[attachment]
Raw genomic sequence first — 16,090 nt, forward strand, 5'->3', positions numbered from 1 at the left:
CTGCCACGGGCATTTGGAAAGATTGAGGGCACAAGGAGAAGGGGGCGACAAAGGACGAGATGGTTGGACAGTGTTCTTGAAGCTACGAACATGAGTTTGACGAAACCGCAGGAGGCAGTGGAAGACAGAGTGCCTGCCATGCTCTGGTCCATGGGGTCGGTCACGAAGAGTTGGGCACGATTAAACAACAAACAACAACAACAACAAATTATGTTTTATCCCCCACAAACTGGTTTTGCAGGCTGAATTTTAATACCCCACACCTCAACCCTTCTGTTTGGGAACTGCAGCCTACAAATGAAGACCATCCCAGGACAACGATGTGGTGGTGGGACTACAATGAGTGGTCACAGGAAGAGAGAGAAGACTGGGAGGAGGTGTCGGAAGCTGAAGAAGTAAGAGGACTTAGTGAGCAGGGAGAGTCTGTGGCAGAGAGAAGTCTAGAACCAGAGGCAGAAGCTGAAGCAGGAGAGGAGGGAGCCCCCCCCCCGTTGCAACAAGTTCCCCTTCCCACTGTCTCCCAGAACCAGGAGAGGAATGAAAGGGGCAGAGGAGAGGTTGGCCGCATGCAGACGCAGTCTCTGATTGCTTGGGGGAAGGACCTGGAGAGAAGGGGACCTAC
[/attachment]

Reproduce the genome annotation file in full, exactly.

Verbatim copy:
Raw genomic sequence first — 16,090 nt, forward strand, 5'->3', positions numbered from 1 at the left:
CTGCCACGGGCATTTGGAAAGATTGAGGGCACAAGGAGAAGGGGGCGACAAAGGACGAGATGGTTGGACAGTGTTCTTGAAGCTACGAACATGAGTTTGACGAAACCGCAGGAGGCAGTGGAAGACAGAGTGCCTGCCATGCTCTGGTCCATGGGGTCGGTCACGAAGAGTTGGGCACGATTAAACAACAAACAACAACAACAACAAATTATGTTTTATCCCCCACAAACTGGTTTTGCAGGCTGAATTTTAATACCCCACACCTCAACCCTTCTGTTTGGGAACTGCAGCCTACAAATGAAGACCATCCCAGGACAACGATGTGGTGGTGGGACTACAATGAGTGGTCACAGGAAGAGAGAGAAGACTGGGAGGAGGTGTCGGAAGCTGAAGAAGTAAGAGGACTTAGTGAGCAGGGAGAGTCTGTGGCAGAGAGAAGTCTAGAACCAGAGGCAGAAGCTGAAGCAGGAGAGGAGGGAGCCCCCCCCCCGTTGCAACAAGTTCCCCTTCCCACTGTCTCCCAGAACCAGGAGAGGAATGAAAGGGGCAGAGGAGAGGTTGGCCGCATGCAGACGCAGTCTCTGATTGCTTGGGGGAAGGACCTGGAGAGAAGGGGACCTAC